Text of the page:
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How has the financial advice industry changed over the last decade?

Financial advisers have been around for hundreds of years, and in the UK, the financial advice industry is mature. A sign of this maturity is the robust regulatory regime, which comprises:

  • The training and qualification of new financial advisers into firms
  • The continuous professional development of existing financial advisers within firms
  • The protocols and paperwork required when accepting a new client for the first time
  • The duty and responsibility that advisers have to their existing clients
  • The independence and impartiality that independent financial advisers must portray in fact and in appearance at all times during their professional endeavors. 

With the weight of these rules and regulations, you could be forgiven for assuming that financial advice is a full industry with few exciting developments. You’d be wrong. 

Changes to financial advisers

Only a few years ago, UK regulations which were enacted around the 2010 – 2013 period following the Retail Distribution Review which was carried out by the Financial Conduct Authority (the body which governs financial services including financial advice). 

These changes delivered some earthquakes across the industry, including the business model of independent financial advisers.

Up until 2011, independent financial advisers worked under two main pricing models:

  1. Charge nothing directly to the client, but collect commissions behind the scenes from any financial institutions that you direct the client to invest in
  1. Charge the client an explicit fee directly for providing financial advice. 

Because the former method didn’t involve the client paying the adviser a fee, this could appear cheaper and therefore this was a much easier proposition to sell to prospective customers. They could simply look at a listing of financial advisers and pick their favourite looking without much reference to ‘price’.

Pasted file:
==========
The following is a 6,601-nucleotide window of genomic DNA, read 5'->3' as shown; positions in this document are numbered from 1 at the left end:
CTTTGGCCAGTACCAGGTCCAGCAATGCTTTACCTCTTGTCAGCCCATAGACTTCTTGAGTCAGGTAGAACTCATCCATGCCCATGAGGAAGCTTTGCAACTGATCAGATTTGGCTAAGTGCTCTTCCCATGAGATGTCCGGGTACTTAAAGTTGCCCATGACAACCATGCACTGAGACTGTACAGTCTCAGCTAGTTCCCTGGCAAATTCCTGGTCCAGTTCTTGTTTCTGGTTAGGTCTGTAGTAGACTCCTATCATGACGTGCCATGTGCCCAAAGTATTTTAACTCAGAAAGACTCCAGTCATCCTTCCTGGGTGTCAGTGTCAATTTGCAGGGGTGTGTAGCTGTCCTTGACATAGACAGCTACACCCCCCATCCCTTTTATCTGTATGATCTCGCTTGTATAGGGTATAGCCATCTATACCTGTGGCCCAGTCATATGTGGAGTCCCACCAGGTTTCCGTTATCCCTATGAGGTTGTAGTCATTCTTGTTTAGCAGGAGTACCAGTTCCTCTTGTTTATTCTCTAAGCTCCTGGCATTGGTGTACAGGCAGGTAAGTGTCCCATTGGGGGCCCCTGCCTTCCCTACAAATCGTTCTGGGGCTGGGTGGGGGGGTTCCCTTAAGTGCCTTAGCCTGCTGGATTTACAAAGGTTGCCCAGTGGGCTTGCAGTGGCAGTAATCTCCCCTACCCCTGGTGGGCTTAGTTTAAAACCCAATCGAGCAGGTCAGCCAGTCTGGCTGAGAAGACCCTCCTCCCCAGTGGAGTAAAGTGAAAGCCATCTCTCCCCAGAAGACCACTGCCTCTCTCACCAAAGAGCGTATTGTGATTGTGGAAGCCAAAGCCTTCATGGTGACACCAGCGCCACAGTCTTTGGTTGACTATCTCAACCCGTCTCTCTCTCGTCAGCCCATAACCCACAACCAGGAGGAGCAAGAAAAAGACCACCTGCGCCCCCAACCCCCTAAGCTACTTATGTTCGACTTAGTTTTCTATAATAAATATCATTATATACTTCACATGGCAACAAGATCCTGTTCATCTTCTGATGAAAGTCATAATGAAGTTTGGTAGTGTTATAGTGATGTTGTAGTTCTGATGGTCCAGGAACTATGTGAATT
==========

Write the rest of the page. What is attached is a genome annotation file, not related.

“Look, have a consultation, I won’t charge you a penny. I’ll recommend some investments, and I’ll get paid by the other side”. It was a reasonable enough strategy and many clients, particularly those with smaller portfolios, were simply happy to get access to professional advice. 

The issue was that there was a niggling concern in the back of client and regulators minds regarding the true independence of an adviser who is being paid by the asset management industry. We all appreciate how powerful a financial incentive can be. 

The fact that some asset managers paid very generous commission rates, while others paid low rates or nothing at all, must have influenced the advice being given. After all, if the advisers continuously direct their clients towards low-cost, good value investments which paid no commission – the adviser firm would go out of business. 

This became too large an ethical barrier to overcome, therefore the new rules came in and outright banned the old practise of receiving commissions. From that point onwards, financial advisers needed to generate their revenues from fees charged directly to customers. 

This was a big change – suddenly an adviser who was used to presenting themselves as a ‘free, smart choice’, now needed to justify the fees they needed to cover their costs. This meant that financial advisers needed to be better at articulating the full financial advice proposition. 

Before, financial advisers were taken slightly for granted. It felt like a no-brainer for a small investor to take financial advice if they didn’t see a penny leave their pocket. Now, the financial adviser had to make a true pitch to sell their services. Of course, once the client was onboard, the adviser could get to work doing what they do best – searching the whole of the market and putting together a detailed and appropriate investment plan for their clients. 

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